Jitter is a measure of the variability in the latency of a network connection. In other words, it measures how much the latency (or delay) of a connection varies over time.
It is an important factor to consider when evaluating the performance of an internet connection, especially for applications like gaming and video conferencing that require low latency and consistent connection.
What is Jitter on a Speed Test?
When you perform a speed test, it is one of the metrics that is measured along with download and upload speeds. It is typically measured in MS and indicates how much the latency of a connection varies over time.
A low jitter value is desirable, as it means that the latency of the connection is consistent, while a high value indicates that the latency is variable.
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What Causes Jitter?
There are several factors that can cause it on an internet connection. Some of the most common causes include:
When there is a lot of traffic on the network, it can cause delays in the delivery of data, which can cause it.
The further the data has to travel, the more time it takes for it to get there. This can result in a jitter if the distance between the sender and receiver is large.
Router or modem problems
Routers and modems can be the cause of jitter if they are not functioning properly. For example, if the router’s buffer is too small, it can cause it by causing data to be dropped.
Interference from other devices
Other devices that use the same frequency as your internet connection, such as a cordless phone or a microwave oven, can cause interference that results in a jitter.
Older hardware, such as modems or routers, may not be able to handle the demands of modern internet usage, which can result in a jitter.
What is a Good Jitter Value for the Internet?
A good value for the internet is typically considered to be anything less than 10 ms. This value is low enough to ensure a smooth and consistent connection, but it is also high enough to allow for some variation in latency.
How to Reduce Jitter on the Internet
There are several steps you can take to reduce it on your internet connection. Some of the most effective methods include:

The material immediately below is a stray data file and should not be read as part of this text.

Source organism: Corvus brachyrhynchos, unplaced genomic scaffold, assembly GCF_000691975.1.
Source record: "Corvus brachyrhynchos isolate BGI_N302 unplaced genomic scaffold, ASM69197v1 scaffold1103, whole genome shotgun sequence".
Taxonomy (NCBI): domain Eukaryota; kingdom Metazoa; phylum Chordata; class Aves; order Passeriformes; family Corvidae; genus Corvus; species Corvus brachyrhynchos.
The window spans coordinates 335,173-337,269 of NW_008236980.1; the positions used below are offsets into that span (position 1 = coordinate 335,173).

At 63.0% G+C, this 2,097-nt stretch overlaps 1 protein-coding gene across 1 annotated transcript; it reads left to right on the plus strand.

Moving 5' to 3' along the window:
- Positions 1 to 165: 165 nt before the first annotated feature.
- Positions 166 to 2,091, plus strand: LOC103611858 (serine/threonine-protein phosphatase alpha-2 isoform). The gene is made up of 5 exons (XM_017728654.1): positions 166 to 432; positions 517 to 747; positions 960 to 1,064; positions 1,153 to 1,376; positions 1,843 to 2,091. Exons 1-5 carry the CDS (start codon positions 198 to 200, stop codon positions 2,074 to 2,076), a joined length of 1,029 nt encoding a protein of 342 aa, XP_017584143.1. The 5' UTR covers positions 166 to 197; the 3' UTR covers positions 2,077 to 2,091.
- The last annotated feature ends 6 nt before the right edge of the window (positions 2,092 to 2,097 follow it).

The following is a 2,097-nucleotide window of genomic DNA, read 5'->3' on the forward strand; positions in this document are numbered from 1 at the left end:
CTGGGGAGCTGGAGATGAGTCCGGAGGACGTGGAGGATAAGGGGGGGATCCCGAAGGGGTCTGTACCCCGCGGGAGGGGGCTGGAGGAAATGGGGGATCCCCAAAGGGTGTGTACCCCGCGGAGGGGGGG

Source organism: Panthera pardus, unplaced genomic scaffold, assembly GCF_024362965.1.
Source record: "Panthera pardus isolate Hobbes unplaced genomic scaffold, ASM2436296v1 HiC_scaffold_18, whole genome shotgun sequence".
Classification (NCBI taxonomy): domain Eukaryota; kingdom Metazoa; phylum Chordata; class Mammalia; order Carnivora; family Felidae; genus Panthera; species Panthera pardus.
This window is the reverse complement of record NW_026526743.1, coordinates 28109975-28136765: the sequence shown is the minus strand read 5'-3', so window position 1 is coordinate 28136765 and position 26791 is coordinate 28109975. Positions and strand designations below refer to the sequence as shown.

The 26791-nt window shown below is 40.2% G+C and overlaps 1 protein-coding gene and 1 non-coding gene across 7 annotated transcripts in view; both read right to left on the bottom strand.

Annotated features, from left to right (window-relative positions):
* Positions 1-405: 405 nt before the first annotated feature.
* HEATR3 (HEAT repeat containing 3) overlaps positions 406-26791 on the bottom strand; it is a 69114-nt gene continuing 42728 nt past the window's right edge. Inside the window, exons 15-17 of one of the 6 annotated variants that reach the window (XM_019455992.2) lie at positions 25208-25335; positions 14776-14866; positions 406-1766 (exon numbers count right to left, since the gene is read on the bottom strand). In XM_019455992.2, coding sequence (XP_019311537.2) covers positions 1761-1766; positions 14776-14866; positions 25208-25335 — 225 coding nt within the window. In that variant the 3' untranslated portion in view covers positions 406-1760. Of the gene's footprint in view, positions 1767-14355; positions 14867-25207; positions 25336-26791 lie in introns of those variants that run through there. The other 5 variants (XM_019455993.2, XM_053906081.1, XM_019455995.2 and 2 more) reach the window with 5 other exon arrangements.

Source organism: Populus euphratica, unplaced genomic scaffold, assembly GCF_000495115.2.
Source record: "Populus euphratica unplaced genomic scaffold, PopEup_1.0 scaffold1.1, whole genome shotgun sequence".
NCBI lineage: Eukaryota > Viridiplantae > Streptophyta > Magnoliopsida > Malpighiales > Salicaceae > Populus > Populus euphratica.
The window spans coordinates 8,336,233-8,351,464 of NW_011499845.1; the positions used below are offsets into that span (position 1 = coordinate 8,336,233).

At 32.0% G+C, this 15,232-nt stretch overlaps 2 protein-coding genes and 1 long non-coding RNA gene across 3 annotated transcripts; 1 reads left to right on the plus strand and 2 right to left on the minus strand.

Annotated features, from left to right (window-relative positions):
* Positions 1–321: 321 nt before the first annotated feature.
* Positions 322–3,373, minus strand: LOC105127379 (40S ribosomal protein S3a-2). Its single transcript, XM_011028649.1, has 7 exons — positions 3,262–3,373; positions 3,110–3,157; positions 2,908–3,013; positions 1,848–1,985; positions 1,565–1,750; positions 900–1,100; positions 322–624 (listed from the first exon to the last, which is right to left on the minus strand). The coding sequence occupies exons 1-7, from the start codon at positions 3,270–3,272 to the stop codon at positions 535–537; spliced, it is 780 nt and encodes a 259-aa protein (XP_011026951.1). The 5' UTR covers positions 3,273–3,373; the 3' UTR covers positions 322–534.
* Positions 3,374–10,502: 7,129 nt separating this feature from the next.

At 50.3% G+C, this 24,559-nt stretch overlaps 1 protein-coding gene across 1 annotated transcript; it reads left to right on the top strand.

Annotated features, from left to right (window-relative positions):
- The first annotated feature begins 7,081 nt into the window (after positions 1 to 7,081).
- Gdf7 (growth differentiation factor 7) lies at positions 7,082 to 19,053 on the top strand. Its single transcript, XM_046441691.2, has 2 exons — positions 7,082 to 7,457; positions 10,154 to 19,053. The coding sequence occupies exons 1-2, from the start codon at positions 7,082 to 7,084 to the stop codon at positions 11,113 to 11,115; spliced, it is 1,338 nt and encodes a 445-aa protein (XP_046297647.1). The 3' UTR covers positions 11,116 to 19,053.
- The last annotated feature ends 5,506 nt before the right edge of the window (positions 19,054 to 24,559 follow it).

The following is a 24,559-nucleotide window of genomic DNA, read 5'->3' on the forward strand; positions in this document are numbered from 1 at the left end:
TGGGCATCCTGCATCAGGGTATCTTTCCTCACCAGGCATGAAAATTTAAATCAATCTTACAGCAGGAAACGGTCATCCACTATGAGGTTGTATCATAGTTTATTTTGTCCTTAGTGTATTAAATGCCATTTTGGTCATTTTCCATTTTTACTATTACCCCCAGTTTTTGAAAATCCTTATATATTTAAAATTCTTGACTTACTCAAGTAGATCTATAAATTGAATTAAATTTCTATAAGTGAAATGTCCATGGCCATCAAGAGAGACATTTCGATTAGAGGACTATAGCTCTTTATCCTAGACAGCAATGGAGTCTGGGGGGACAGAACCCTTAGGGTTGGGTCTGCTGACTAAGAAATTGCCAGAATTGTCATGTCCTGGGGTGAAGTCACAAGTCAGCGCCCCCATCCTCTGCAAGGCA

Upgrading your hardware
Upgrading your modem or router to a more modern model can help reduce it by improving the performance of your network.
Moving router or modem
Moving your router or modem to a more central location in your home or office can help reduce jitter by reducing the distance the data has to travel.
Reducing network congestion
Reducing network congestion can help reduce it by allowing data to be transmitted more quickly and consistently.
Some routers allow you to prioritize traffic, so you can give priority to applications that require a low-latency connection, such as gaming or video conferencing.
Switching to wired connection:
Switching to a wired connection can help reduce it by providing a more stable and consistent connection.
Does jitter affect internet speed?
It does not directly affect internet speed, which is typically measured in Mbps (megabits per second) or Gbps (gigabits per second) and indicates the amount of data that can be transferred over the internet connection in a given amount of time.
However, it can have an indirect impact on internet speed by affecting the quality of the connection. Its high values can result in a choppy and inconsistent connection, which can negatively impact the performance of applications that require a low-latency connection. This can lead to delays and other issues that can impact the overall internet speed experience.
In conclusion, a jitter is an important factor to consider when evaluating the performance of an internet connection. It measures the variability in the latency of a connection and can have a significant impact on applications like gaming and video conferencing that require low latency and consistent connection.